This study investigates the occurrence of asymmetries in cross-linguistic recognition of emotion in speech. Theories on emotion recognition do not consider asymmetries in the cross-linguistic recognition of emotion. To study perceptual asymmetries, a fully crossed design was used, with speakers and listeners from two typologically unrelated languages, Dutch and Korean. Additionally, listeners of American English, typologically close to Dutch but not Korean, were tested. Eight emotions, balanced in valence (positive-negative), arousal (active-passive), and basic vs. non-basic emotions, properties of emotion that are all known to affect emotion recognition, were recorded by eight Dutch and eight Korean professional actors, in a nonsense phrase that was phonologically legal in both languages (and English). Stimuli were selected on the basis of prior validation studies with Dutch and Korean listeners. 28 Dutch, 24 Korean, and 26 American participants were presented with all 256 Dutch and Korean stimuli, blocked by language. Participants indicated for each stimulus which emotion it expressed by clicking on one of the eight emotions or "neutral". Results showed strong asymmetries across languages and listener groups that cannot be explained along previously described dimensions (valence, arousal, basic-non-basic). The present results calls for the extension of theories of cross-linguistic emotion recognition to incorporate asymmetrical perception patterns.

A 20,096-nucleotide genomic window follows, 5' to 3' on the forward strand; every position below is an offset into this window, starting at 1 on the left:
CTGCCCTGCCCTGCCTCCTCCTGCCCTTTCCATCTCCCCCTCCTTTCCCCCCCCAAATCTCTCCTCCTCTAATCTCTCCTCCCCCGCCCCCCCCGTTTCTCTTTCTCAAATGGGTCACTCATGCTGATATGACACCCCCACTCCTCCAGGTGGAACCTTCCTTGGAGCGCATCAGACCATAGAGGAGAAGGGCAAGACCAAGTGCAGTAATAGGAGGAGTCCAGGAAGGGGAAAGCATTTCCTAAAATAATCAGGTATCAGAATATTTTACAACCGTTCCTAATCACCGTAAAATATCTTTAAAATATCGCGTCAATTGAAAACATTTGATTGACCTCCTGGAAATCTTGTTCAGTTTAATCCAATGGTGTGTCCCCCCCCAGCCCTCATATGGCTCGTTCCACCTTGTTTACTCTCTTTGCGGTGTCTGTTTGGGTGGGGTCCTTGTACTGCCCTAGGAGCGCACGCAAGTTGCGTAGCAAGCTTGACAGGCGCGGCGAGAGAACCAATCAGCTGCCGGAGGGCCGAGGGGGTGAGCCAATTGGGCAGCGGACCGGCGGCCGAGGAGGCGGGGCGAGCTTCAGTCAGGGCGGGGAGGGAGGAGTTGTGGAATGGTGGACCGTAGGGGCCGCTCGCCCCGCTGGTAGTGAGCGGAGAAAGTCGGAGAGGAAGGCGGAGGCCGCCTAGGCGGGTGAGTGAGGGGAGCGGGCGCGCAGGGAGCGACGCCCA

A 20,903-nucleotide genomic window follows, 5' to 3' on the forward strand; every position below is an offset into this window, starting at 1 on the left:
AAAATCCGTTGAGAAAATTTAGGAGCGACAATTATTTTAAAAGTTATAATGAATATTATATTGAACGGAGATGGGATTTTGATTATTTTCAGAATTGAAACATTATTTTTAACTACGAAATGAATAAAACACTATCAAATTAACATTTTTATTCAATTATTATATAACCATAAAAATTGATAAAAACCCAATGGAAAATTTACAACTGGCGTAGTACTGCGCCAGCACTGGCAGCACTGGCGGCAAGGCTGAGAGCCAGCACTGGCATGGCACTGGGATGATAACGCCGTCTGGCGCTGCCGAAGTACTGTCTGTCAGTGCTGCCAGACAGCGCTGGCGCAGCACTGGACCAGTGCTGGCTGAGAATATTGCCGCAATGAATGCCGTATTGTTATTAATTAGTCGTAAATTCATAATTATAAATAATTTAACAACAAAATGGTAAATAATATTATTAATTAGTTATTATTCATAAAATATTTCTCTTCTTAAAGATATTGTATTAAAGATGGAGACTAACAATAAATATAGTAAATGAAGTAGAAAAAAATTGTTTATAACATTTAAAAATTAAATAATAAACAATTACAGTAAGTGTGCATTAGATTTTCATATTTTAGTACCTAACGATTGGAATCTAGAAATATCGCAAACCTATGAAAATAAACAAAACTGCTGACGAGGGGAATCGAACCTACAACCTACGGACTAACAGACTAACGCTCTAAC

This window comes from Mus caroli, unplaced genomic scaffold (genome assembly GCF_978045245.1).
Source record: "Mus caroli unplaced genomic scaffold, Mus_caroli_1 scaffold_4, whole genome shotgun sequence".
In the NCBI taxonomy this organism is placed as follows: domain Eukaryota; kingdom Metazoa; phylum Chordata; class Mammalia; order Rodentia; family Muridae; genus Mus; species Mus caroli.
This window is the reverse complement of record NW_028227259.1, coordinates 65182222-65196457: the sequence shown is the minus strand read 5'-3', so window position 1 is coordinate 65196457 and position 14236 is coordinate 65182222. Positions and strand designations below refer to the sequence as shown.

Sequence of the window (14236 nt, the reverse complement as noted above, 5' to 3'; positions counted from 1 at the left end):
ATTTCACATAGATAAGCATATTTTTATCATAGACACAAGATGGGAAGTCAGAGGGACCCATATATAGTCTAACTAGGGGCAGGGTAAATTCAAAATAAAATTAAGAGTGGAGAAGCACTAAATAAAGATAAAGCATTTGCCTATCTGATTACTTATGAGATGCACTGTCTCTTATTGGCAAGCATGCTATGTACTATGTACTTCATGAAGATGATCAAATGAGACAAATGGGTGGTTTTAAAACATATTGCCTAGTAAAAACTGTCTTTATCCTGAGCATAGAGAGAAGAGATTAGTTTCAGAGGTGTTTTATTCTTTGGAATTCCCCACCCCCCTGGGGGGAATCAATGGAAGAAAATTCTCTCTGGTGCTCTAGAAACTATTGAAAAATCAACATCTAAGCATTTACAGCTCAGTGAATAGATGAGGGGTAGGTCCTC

|Title of host publication||Proceedings of the meeting of the Acoustical Society of America|
|Place of Publication||s.l.|
|Publication status||Published - 2012|
|Name||Journal of the Acoustical Society of America|